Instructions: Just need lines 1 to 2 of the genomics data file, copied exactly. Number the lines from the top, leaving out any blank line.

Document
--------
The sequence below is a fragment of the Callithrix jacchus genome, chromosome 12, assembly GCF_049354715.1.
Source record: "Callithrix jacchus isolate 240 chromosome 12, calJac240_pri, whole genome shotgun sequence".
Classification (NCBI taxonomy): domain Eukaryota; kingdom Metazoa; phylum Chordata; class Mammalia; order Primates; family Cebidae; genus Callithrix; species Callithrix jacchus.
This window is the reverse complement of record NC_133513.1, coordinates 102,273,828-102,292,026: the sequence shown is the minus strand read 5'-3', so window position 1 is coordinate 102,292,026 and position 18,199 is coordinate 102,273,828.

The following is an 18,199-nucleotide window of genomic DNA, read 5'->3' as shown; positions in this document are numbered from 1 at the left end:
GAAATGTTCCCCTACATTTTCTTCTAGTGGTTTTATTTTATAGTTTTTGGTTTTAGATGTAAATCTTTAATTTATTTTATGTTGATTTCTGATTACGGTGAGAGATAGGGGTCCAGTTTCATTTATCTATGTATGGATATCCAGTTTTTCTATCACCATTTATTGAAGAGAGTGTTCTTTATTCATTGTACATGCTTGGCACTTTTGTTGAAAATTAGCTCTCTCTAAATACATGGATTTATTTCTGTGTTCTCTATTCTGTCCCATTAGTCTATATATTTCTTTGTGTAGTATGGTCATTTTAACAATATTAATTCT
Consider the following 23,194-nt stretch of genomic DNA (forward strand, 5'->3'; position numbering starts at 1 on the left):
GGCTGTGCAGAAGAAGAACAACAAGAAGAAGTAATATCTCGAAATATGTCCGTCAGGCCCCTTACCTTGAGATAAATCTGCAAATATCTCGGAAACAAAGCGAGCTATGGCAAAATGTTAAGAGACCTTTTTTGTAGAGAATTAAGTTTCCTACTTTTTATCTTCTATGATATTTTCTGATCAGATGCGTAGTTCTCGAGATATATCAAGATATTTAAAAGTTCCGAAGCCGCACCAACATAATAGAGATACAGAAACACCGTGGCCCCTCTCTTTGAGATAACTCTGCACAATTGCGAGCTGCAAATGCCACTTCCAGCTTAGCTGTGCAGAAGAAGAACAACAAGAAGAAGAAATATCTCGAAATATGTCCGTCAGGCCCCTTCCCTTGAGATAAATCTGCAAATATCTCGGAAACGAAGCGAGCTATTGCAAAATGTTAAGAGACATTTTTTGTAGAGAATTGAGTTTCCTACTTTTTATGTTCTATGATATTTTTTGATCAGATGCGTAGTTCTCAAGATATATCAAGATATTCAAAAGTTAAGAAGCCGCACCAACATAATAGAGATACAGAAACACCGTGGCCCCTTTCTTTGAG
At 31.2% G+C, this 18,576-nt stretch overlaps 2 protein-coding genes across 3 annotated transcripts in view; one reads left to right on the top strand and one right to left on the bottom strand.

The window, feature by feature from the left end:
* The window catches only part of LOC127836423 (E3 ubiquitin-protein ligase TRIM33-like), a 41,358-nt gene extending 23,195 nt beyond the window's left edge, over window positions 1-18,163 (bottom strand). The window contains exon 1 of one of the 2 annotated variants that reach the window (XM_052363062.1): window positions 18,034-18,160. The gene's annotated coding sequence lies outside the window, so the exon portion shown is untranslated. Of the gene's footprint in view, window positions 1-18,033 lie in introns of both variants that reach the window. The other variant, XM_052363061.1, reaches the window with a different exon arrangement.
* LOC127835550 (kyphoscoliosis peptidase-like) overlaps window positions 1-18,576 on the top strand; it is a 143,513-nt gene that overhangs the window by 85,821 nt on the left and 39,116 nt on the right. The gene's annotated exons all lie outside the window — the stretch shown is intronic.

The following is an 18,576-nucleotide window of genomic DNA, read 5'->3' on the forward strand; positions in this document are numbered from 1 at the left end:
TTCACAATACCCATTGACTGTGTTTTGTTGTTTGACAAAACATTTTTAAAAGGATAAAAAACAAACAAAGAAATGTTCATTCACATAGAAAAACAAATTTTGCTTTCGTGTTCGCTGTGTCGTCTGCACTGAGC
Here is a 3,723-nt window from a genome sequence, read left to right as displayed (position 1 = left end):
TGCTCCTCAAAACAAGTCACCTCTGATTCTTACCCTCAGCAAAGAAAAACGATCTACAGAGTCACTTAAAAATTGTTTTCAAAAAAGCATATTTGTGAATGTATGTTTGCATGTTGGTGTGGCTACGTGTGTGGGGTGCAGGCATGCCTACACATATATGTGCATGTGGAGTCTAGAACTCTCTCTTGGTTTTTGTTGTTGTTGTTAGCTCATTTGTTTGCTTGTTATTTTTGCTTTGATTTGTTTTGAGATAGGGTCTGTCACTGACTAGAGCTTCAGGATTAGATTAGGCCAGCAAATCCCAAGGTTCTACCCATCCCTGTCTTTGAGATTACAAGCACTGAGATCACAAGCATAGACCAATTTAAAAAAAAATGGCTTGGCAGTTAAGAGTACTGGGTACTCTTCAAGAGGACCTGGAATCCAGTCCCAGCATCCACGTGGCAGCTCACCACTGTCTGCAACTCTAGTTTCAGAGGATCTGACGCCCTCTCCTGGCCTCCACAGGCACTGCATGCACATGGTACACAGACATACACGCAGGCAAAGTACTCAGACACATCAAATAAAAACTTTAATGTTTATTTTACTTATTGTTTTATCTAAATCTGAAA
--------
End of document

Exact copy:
The sequence below is a fragment of the Callithrix jacchus genome, chromosome 12, assembly GCF_049354715.1.
Source record: "Callithrix jacchus isolate 240 chromosome 12, calJac240_pri, whole genome shotgun sequence".